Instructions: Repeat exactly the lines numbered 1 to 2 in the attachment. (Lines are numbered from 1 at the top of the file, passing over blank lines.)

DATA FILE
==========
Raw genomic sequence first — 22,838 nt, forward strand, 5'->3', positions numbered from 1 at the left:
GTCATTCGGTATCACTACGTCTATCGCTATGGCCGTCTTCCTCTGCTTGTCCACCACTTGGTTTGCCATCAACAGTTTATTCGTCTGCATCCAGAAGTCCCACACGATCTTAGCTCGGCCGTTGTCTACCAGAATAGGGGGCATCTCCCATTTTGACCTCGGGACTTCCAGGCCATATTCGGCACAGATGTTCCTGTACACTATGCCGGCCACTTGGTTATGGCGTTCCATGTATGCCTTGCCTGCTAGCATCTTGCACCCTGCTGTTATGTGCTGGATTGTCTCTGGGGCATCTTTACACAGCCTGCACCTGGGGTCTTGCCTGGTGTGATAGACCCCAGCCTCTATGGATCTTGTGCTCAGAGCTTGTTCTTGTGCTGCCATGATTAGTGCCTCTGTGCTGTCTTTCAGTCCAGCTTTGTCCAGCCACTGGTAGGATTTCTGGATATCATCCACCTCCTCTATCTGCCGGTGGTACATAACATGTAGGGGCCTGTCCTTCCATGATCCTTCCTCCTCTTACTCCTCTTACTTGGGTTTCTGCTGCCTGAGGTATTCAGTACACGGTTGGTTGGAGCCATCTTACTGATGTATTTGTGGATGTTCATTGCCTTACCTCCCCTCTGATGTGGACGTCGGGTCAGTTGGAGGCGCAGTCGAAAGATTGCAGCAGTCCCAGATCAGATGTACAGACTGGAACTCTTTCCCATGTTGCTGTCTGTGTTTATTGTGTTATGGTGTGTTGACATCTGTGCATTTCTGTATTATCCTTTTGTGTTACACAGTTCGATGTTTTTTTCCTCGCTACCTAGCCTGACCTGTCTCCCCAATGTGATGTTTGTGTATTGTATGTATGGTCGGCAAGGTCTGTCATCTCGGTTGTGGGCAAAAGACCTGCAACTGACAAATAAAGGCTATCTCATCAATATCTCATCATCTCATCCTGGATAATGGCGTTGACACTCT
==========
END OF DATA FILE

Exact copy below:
Raw genomic sequence first — 22,838 nt, forward strand, 5'->3', positions numbered from 1 at the left:
GTCATTCGGTATCACTACGTCTATCGCTATGGCCGTCTTCCTCTGCTTGTCCACCACTTGGTTTGCCATCAACAGTTTATTCGTCTGCATCCAGAAGTCCCACACGATCTTAGCTCGGCCGTTGTCTACCAGAATAGGGGGCATCTCCCATTTTGACCTCGGGACTTCCAGGCCATATTCGGCACAGATGTTCCTGTACACTATGCCGGCCACTTGGTTATGGCGTTCCATGTATGCCTTGCCTGCTAGCATCTTGCACCCTGCTGTTATGTGCTGGATTGTCTCTGGGGCATCTTTACACAGCCTGCACCTGGGGTCTTGCCTGGTGTGATAGACCCCAGCCTCTATGGATCTTGTGCTCAGAGCTTGTTCTTGTGCTGCCATGATTAGTGCCTCTGTGCTGTCTTTCAGTCCAGCTTTGTCCAGCCACTGGTAGGATTTCTGGATATCATCCACCTCCTCTATCTGCCGGTGGTACATAACATGTAGGGGCCTGTCCTTCCATGATCCTTCCTCCTCTTACTCCTCTTACTTGGGTTTCTGCTGCCTGAGGTATTCAGTACACGGTTGGTTGGAGCCATCTTACTGATGTATTTGTGGATGTTCATTGCCTTACCTCCCCTCTGATGTGGACGTCGGGTCAGTTGGAGGCGCAGTCGAAAGATTGCAGCAGTCCCAGATCAGATGTACAGACTGGAACTCTTTCCCATGTTGCTGTCTGTGTTTATTGTGTTATGGTGTGTTGACATCTGTGCATTTCTGTATTATCCTTTTGTGTTACACAGTTCGATGTTTTTTTCCTCGCTACCTAGCCTGACCTGTCTCCCCAATGTGATGTTTGTGTATTGTATGTATGGTCGGCAAGGTCTGTCATCTCGGTTGTGGGCAAAAGACCTGCAACTGACAAATAAAGGCTATCTCATCAATATCTCATCATCTCATCCTGGATAATGGCGTTGACACTCT